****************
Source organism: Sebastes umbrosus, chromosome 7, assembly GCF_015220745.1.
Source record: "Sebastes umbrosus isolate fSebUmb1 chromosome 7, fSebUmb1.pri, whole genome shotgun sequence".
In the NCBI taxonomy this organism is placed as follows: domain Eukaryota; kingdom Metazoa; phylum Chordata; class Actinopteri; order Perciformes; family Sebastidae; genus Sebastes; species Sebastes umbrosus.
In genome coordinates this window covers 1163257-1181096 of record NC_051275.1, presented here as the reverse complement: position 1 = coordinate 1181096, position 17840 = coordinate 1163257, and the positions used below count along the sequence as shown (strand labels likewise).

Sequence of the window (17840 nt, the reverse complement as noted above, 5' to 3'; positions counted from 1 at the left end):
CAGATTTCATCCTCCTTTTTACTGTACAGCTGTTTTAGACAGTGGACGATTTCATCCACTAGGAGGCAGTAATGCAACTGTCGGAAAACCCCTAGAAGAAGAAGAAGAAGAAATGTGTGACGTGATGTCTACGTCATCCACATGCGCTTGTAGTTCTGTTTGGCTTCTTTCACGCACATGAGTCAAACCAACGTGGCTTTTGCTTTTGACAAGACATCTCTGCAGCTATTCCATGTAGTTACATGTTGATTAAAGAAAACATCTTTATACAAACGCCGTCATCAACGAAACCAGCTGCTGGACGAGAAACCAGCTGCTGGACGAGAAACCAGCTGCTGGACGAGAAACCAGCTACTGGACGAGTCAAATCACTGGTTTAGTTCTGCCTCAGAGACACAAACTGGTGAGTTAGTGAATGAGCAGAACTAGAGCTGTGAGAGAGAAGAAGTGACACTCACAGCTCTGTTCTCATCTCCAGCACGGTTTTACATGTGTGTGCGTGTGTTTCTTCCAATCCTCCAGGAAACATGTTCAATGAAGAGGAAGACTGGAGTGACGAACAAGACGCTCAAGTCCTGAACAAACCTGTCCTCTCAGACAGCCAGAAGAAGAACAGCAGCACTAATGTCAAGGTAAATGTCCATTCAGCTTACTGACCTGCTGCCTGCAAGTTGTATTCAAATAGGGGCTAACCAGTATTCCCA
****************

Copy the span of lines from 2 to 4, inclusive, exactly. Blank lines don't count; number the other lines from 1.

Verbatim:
Source record: "Sebastes umbrosus isolate fSebUmb1 chromosome 7, fSebUmb1.pri, whole genome shotgun sequence".
In the NCBI taxonomy this organism is placed as follows: domain Eukaryota; kingdom Metazoa; phylum Chordata; class Actinopteri; order Perciformes; family Sebastidae; genus Sebastes; species Sebastes umbrosus.
In genome coordinates this window covers 1163257-1181096 of record NC_051275.1, presented here as the reverse complement: position 1 = coordinate 1181096, position 17840 = coordinate 1163257, and the positions used below count along the sequence as shown (strand labels likewise).